The Lebanon man facing federal charges for his role in the Jan. 6 siege on the U.S. Capitol asked a Maine judge Thursday that his probable cause and bail hearing be held in Washington, D. C.
U.S. Magistrate Judge John Rich III granted that request Thursday at a remote hearing.
Kyle Fitzsimons, 37, is charged with four federal crimes: knowingly entering or remaining in a restricted building or grounds without lawful authority, a misdemeanor; violent entry and disorderly conduct on the U.S. Capitol grounds, a misdemeanor; assault on a federal officer, a felony; and attempting to obstruct law enforcement during a civil disorder, a felony. A civil disorder can be the obstruction of any “federally protected function,” including Congress’ Jan. 6 counting of the electoral votes from November’s election, according to an FBI affidavit filed in federal court after Fitzsimons’ arrest.
The U.S. Attorney’s office in Portland asked that Fitzsimons be held without bail because he was a possible risk to the public and a flight risk.
Fitzsimons’ case will be transferred to Washington, D.C., and he will be moved to a federal detention facility there until a probable cause and bail hearing can be held.
Rich did not say Thursday when Fitzsimons might be transferred.
The former butcher admitted in a newspaper interview and at a meeting of the Lebanon Town Council that he was in Washington, D.C., on Jan. 6 and attended the rally led by former President Donald Trump that preceded the riot at the Capitol.
After that, Fitzsimons went to a parking garage and put on a costume consisting of a butcher’s jacket and an unstrung bow that may have also included a fur pelt, according to the FBI affidavit filed in federal court in Portland.
He told the Rochester Voice, an online newspaper in New Hampshire, that he carried an unstrung bow as a sign of his peaceful intent.
Fitzsimons allegedly twice charged at a line of Metropolitan Police Department officers who managed to fight him off. One struck Fitzsimons on the head with a baton, the affidavit said.
He told the newspaper that he got caught up in the crowd and was pushed forward to the line of police officers in front of the Capitol.
“I was pressed into the front two times [and] the only way out was to get hit by police or pepper sprayed,” he told the paper. “Police in riot gear clubbed me. Then I was pulled out by people on the side.”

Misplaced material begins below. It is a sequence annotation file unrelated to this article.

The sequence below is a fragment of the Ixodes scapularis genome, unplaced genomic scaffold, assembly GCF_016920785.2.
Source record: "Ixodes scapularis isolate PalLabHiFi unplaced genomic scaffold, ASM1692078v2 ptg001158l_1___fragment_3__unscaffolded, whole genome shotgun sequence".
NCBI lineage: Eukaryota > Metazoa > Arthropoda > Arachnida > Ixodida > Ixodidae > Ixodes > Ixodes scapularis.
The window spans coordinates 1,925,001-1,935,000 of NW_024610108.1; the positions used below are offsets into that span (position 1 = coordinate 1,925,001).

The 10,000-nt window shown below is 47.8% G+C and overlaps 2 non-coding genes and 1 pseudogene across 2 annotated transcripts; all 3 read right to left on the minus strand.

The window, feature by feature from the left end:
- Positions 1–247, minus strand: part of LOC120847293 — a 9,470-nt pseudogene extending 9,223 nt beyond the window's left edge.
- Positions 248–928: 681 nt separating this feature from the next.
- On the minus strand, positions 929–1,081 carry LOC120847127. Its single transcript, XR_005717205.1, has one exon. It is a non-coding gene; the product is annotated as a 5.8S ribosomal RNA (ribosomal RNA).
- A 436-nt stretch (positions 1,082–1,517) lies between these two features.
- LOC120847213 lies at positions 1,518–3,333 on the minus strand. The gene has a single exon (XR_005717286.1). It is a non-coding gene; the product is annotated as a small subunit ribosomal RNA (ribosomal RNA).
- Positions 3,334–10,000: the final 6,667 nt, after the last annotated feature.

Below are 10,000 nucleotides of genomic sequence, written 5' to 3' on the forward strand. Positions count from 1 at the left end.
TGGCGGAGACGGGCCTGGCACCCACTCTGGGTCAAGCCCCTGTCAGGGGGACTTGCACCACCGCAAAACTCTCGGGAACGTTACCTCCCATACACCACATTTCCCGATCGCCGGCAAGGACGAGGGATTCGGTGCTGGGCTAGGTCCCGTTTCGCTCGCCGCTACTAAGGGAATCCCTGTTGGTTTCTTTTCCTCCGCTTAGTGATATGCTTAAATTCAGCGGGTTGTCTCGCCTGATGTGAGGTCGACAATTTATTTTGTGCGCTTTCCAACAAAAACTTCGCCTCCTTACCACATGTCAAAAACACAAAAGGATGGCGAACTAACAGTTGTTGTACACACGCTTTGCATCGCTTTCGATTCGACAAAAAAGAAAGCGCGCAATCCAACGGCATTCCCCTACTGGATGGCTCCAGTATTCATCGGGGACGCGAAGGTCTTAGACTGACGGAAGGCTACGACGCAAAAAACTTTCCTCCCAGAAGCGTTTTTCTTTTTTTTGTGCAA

Fitzsimons said in the interview that he was bleeding from his head but helped down the steps of the Capitol by some good Samaritans who took him to an ambulance. The wound required six stitches.
The Lebanon man appeared at least twice over the past three years at the State House in Augusta to express his opposition to limitations on gun owners’ rights and a bill that would have supported immigrants.
He was at a hearing before the Legislature’s Judiciary Committee on April 22, 2019, for example, to oppose a bill that would have allowed family members, police and others to petition judges to take dangerous weapons away from people found to be a danger to themselves and others. That bill was sponsored by then-Sen. Rebecca Millett, D-Cape Elizabeth.
Fitzsimons filled out a one-page sheet of paper opposing the legislation. He wrote: “Rebecca Millet’s (sic) travesty is unconstitutional and make a bully out of ME.”
Millett’s bill failed but a more limited compromise supported by the governor and some gun rights groups passed. It allows police and district attorneys to petition courts to take people’s guns if a mental health professional determines they are dangerous.
Fitzsimons did not testify at a hearing on the compromise legislation.
The year before, he said at a hearing on bill to fund a $390,000 job training and welcome center for immigrants in Lewiston that he had moved to Maine to escape “multi-cultural hell holes” and that lawmakers were doing nothing as immigrants moved to the region and were “killing off yankee New England culture,” according to a press report from the time.
That statement is in stark contrast to what he told the Rochester Voice this year about how he was inspired by the diversity of people he encountered in Washington at Trump’s Jan. 6 rally.
“I saw people of every faith, color and creed,” he said. “There were tons of people who spoke that were from Cuba, Vietnam and China that had fled communism. They were all begging attendees to wake up and understand how corrupt things had become here.”
Fitzsimons has no criminal history, according to the Maine State Bureau of Identification.
However, he is a suspect in the investigation into a suspicious package left outside the Portland Museum of Art on Jan. 23, according to Lt. Robert Martin of the Portland police.
Police last month said the package consisted of feathers surrounding a box. There was also a spray-painted message on the sidewalk reading “BALM.”
Martin said Thursday that Fitzsimons has not been charged in that incident.
Surveillance footage showed a light-colored pickup truck parking near the museum around 11 a.m. that day. A man left the truck and placed the package in the museum’s vestibule, then drove off, police said.
If convicted on federal charges, Fitzsimons faces up to eight years in federal prison and a fine of up to $250,000 on the most serious charge of assault on an officer.